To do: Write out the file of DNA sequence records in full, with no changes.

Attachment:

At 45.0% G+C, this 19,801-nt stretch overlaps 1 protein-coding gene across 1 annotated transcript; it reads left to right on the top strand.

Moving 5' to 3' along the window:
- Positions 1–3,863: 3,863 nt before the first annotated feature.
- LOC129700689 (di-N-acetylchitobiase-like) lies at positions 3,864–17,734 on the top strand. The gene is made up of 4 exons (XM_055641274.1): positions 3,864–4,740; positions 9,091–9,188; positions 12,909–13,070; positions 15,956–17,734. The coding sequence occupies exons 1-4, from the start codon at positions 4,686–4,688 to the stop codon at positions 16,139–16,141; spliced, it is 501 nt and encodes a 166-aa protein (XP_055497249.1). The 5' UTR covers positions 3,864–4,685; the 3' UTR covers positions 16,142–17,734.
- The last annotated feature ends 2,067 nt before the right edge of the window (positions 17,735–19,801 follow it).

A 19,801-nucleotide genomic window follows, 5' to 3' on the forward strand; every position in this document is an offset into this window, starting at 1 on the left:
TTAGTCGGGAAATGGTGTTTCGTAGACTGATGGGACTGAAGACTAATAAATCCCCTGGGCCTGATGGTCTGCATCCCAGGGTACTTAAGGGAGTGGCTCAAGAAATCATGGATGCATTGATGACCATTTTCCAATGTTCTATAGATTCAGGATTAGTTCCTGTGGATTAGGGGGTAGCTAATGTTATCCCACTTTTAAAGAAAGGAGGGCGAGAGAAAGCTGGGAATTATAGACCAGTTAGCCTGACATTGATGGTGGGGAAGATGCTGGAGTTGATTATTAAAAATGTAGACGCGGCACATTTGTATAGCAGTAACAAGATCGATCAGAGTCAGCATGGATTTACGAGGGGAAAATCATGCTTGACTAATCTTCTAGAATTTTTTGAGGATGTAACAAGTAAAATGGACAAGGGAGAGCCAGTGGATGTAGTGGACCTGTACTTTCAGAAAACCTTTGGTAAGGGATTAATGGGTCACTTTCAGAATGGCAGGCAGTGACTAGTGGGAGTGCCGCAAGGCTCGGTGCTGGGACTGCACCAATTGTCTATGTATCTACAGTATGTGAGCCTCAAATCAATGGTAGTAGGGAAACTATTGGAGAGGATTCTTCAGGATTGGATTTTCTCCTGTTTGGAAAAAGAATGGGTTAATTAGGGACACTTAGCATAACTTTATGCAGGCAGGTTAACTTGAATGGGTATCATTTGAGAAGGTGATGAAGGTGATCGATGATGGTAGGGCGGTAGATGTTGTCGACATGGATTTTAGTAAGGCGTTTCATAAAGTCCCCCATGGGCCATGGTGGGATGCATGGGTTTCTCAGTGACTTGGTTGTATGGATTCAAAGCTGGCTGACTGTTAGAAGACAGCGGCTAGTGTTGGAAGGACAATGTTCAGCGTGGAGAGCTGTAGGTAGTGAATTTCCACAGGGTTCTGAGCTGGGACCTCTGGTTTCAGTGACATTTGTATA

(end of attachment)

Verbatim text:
At 45.0% G+C, this 19,801-nt stretch overlaps 1 protein-coding gene across 1 annotated transcript; it reads left to right on the top strand.

Moving 5' to 3' along the window:
- Positions 1–3,863: 3,863 nt before the first annotated feature.
- LOC129700689 (di-N-acetylchitobiase-like) lies at positions 3,864–17,734 on the top strand. The gene is made up of 4 exons (XM_055641274.1): positions 3,864–4,740; positions 9,091–9,188; positions 12,909–13,070; positions 15,956–17,734. The coding sequence occupies exons 1-4, from the start codon at positions 4,686–4,688 to the stop codon at positions 16,139–16,141; spliced, it is 501 nt and encodes a 166-aa protein (XP_055497249.1). The 5' UTR covers positions 3,864–4,685; the 3' UTR covers positions 16,142–17,734.
- The last annotated feature ends 2,067 nt before the right edge of the window (positions 17,735–19,801 follow it).

A 19,801-nucleotide genomic window follows, 5' to 3' on the forward strand; every position in this document is an offset into this window, starting at 1 on the left:
TTAGTCGGGAAATGGTGTTTCGTAGACTGATGGGACTGAAGACTAATAAATCCCCTGGGCCTGATGGTCTGCATCCCAGGGTACTTAAGGGAGTGGCTCAAGAAATCATGGATGCATTGATGACCATTTTCCAATGTTCTATAGATTCAGGATTAGTTCCTGTGGATTAGGGGGTAGCTAATGTTATCCCACTTTTAAAGAAAGGAGGGCGAGAGAAAGCTGGGAATTATAGACCAGTTAGCCTGACATTGATGGTGGGGAAGATGCTGGAGTTGATTATTAAAAATGTAGACGCGGCACATTTGTATAGCAGTAACAAGATCGATCAGAGTCAGCATGGATTTACGAGGGGAAAATCATGCTTGACTAATCTTCTAGAATTTTTTGAGGATGTAACAAGTAAAATGGACAAGGGAGAGCCAGTGGATGTAGTGGACCTGTACTTTCAGAAAACCTTTGGTAAGGGATTAATGGGTCACTTTCAGAATGGCAGGCAGTGACTAGTGGGAGTGCCGCAAGGCTCGGTGCTGGGACTGCACCAATTGTCTATGTATCTACAGTATGTGAGCCTCAAATCAATGGTAGTAGGGAAACTATTGGAGAGGATTCTTCAGGATTGGATTTTCTCCTGTTTGGAAAAAGAATGGGTTAATTAGGGACACTTAGCATAACTTTATGCAGGCAGGTTAACTTGAATGGGTATCATTTGAGAAGGTGATGAAGGTGATCGATGATGGTAGGGCGGTAGATGTTGTCGACATGGATTTTAGTAAGGCGTTTCATAAAGTCCCCCATGGGCCATGGTGGGATGCATGGGTTTCTCAGTGACTTGGTTGTATGGATTCAAAGCTGGCTGACTGTTAGAAGACAGCGGCTAGTGTTGGAAGGACAATGTTCAGCGTGGAGAGCTGTAGGTAGTGAATTTCCACAGGGTTCTGAGCTGGGACCTCTGGTTTCAGTGACATTTGTATA